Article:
The 5/0 absorbable suture anchors the ureter to the bladder muscles and the ureterovesicostomy is completed with interrupted 6/0 absorbable sutures.



Figure 16

For some surgeons, an infant feeding tube or JJ stent or ‘Blue Stent’ is inserted into the reimplanted ureter and exteriorized through the bladder wall, the rectus muscle and the skin, using the punch of a suprapubic 
catheter. The feeding tube is left in position for 2 days, or for 10 days if the ureter has been re-modelled.There is no consensus on the efficacy of drainage of the reimplanted ureter and some authors do not leave any drainage. The bladder is drained either by a transurethral catheter for 5 days or by a suprapubic catheter.

Figure 17

The bladder is closed with a 3/0 or 4/0 suture (interrupted or continuous). The pre-vesical and subcutaneous spaces are drained by a suction drain. The abdominal wall, the subcutaneous tissues and the skin are then 
closed.


POSTOPERATIVE CARE

The child is usually hospitalized for 5 days; the ureteric stent is removed after 2 days (or 10 days if the ureter has been re-modelled). The bladder catheter is removed at 5 days. Both suction drains are usually removed on the second day. Bladder spasms are common and oral oxybutynin can be useful to reduce the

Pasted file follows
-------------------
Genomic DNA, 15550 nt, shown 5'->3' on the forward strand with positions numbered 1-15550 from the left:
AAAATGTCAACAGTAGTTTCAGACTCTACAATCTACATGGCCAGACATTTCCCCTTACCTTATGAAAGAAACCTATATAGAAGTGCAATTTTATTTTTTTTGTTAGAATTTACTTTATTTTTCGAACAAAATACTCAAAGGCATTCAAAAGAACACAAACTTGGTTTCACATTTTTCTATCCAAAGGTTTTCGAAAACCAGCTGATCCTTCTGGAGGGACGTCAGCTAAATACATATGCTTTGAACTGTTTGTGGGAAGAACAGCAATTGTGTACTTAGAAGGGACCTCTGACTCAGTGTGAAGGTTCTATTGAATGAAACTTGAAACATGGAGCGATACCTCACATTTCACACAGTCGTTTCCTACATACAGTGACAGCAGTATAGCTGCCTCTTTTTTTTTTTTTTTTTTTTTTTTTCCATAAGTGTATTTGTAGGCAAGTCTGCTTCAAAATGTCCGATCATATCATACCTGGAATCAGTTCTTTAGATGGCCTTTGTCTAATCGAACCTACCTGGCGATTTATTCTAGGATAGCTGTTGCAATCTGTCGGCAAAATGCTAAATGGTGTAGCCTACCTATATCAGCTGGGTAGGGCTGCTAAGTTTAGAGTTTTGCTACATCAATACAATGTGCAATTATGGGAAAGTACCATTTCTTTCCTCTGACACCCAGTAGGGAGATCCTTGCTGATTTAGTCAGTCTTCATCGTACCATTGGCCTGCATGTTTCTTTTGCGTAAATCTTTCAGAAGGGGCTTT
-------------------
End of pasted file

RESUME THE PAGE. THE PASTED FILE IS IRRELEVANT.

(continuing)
discomfort.The type of antibiotic prophylaxis varies widely among surgical 
teams. Pain is controlled with diclofenac suppositories.
















Hypospadias 3 (ppt): MAGPI & snod grass (TIP) step by step oper series

Hypospadias 3 (ppt): MAGPI & snod grass (TIP)   
step by step operative series



MAGPI - step-by-step operative urology series

MAGPI 
step-by-step operative urology series 
there is nothing much to say the name and the pics are much self- explanatory




Meatal advancement: Longitudinal incision closed by 3 sutures in transverse line.







Glanuloplasty: 2 stay sutures in midline & closure of lateral glanular wings in midline

Saturday, June 16, 2012

No Scalpel Vasectomy (part 1)


Overview